The City of Red Deer has worked out an official cost-sharing agreement with the county on many jointly used services.
So far, recreation and transit are among those covered under the initial Intermunicipal Collaboration Framework (ICF agreement), as is water and wastewater treatment, emergency and community services.
The next phase of discussions is expected to be more thorny as it will determine city and county financial responsibilities towards regional economic development and tourism — as well as funding for the public library, Westerner Park and the regional airport, which all involve third-party boards.
Policing, the homeless shelter, city museums and non-profits such as the Child Advocacy Centre and The Lending Cupboard are also on the list for future discussions.
“What we have done, so far, is not as challenging as the list of what we still have to do,” said Coun. Vesna Higham, who sits as a city representative on the regional collaborative committee along with Mayor Tara Veer and Coun. Lawrence Lee.
The agreements in the first phase of the ICF were largely built on pre-existed arrangements between the county and city that were sometimes expanded or modernized.
But Mayor Veer said, “I feel confident that we have created a forum in which we can have further discussions and continue to work together for the greater good of the region.”
Although both municipalities have a history of working co-operatively, Red Deer city councillors heard on Monday that this new Intermunicipal Collaborative Framework formalizes previous arrangements.
It also lives up to a provincial mandate that now requires all municipalities with common boundaries to adopt the new ICF process to ensure services are provided equitably and efficiently to residents of both municipalities.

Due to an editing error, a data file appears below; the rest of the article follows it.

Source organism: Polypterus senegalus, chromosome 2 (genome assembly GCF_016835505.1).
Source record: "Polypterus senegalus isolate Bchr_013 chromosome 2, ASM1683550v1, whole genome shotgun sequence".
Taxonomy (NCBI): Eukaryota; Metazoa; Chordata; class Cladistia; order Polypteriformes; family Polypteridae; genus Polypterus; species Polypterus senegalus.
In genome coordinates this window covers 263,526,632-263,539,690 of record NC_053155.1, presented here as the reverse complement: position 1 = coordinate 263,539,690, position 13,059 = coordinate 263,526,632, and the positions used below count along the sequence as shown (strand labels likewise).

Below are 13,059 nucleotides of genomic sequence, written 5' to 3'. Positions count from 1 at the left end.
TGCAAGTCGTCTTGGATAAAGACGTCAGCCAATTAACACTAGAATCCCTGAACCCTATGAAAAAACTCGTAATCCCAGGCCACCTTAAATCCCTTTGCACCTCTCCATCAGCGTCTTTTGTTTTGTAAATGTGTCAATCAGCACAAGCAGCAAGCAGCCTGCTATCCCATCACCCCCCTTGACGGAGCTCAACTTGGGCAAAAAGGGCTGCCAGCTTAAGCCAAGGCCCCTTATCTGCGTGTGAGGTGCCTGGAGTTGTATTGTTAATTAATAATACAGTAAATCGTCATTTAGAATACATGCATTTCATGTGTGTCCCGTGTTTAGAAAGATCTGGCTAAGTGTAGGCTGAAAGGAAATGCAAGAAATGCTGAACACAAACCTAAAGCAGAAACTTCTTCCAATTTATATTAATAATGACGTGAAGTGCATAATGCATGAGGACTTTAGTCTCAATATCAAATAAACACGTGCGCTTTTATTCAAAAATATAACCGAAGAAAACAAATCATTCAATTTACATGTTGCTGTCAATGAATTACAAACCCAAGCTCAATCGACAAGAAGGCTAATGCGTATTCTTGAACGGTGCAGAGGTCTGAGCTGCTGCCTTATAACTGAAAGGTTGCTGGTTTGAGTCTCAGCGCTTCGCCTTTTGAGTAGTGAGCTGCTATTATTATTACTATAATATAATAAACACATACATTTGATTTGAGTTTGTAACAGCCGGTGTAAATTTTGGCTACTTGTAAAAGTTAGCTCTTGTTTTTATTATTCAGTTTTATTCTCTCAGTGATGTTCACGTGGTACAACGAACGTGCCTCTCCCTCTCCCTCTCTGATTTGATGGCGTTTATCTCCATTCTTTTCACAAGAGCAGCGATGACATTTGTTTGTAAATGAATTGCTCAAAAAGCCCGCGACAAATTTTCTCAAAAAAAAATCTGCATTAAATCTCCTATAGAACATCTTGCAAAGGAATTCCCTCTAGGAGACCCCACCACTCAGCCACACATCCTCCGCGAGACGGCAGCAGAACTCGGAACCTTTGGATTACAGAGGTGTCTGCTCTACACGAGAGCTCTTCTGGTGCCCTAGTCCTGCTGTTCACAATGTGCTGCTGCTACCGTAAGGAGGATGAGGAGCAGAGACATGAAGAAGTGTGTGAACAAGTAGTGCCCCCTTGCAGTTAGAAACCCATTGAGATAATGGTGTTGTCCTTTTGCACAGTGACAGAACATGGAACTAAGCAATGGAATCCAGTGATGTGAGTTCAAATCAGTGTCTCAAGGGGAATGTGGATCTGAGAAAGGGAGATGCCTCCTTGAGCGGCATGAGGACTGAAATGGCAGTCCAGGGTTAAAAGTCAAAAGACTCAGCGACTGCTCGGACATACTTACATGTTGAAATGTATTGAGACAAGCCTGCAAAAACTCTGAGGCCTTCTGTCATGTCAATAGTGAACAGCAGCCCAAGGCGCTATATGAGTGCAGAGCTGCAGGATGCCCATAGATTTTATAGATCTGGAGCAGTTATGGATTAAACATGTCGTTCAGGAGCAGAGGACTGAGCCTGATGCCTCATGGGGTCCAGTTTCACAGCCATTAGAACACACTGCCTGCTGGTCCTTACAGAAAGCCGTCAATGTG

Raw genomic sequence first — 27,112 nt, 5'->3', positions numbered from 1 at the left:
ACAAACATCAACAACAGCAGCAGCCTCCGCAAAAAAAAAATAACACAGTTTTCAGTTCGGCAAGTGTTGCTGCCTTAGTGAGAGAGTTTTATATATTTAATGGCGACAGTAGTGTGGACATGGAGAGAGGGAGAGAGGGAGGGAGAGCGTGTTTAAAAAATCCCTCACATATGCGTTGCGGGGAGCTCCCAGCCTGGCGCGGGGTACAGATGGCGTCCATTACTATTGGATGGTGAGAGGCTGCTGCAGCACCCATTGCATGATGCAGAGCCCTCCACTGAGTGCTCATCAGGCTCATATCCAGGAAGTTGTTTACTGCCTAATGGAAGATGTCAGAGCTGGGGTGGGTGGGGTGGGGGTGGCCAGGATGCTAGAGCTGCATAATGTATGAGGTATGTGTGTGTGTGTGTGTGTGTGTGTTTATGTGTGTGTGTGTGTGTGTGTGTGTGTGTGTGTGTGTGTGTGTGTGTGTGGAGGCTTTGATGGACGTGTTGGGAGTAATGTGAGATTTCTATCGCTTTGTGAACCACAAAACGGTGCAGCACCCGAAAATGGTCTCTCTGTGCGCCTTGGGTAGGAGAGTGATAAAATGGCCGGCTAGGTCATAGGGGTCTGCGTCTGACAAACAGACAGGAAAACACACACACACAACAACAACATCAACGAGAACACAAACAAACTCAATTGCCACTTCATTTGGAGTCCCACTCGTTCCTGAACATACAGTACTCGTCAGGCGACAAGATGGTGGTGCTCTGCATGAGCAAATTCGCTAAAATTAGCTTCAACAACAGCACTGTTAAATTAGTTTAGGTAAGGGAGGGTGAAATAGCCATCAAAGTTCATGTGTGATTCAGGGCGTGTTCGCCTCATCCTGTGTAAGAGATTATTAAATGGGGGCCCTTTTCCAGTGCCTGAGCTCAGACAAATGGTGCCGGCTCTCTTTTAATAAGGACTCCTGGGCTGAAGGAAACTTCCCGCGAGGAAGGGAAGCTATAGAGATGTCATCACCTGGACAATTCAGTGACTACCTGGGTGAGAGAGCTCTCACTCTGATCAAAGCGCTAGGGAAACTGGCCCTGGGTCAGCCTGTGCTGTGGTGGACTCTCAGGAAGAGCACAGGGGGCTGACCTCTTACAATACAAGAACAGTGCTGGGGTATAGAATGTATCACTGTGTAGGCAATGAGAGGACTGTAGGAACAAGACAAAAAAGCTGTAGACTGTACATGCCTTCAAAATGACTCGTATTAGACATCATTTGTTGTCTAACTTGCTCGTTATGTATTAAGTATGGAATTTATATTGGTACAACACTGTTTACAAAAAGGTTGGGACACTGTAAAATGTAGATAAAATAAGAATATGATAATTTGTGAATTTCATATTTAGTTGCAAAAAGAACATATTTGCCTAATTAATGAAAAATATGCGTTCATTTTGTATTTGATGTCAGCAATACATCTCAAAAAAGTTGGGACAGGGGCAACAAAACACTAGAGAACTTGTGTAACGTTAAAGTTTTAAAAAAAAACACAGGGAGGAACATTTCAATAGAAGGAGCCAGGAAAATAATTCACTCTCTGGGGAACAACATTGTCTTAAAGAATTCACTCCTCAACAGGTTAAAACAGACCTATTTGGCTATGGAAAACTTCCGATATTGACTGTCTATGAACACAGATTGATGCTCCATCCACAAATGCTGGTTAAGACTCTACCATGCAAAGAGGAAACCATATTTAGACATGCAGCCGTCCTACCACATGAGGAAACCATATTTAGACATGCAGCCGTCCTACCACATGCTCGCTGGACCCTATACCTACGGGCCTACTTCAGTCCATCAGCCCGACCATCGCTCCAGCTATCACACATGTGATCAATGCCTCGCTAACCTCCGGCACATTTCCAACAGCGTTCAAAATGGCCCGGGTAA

Once the initial ICF is approved by both the city and county, as is expected before the April 1 provincial deadline, a new payment formula will be set.
They will stipulate how much the county must pay the city annually for its citizens’ use of city gyms and pools, for example — as well as how much the city must pay the county whenever it needs to call in additional county firefighting services.
“When you consider it, the advantages flow both ways,” said Higham.
By allowing county residents to use City of Red Deer pools or buses, the county doesn’t have to build pools or set up a transit system of its own. At the same time, the ICF funding formula ensures the county pays its share towards maintaining city infrastructure so that Red Deer city taxpayers aren’t solely on the hook for these shared-use facilities.
Red Deer County council also gave first reading to begin adopting the city/county ICF this month. Administration is recommending council adopt the bylaw at its March 23 meeting.
Red Deer County Mayor Jim Wood stated: “Through our continued collaboration, we will only strengthen an already positive partnership with our neighbour. Working together, both efficiently and economically, will be a great benefit to our ratepayers.”
The ICF process was long and involved, taking about two years, including a nine-month gap because of the pandemic, said Higham.
She told city council this week there’s a need to give third parties, such as the airport authority and Westerner Park board, a seat at the negotiating table for the next phase of ICF discussions. So far, the government ICF process does not accommodate this, but City of Red Deer representatives are pushing for future third party inclusion.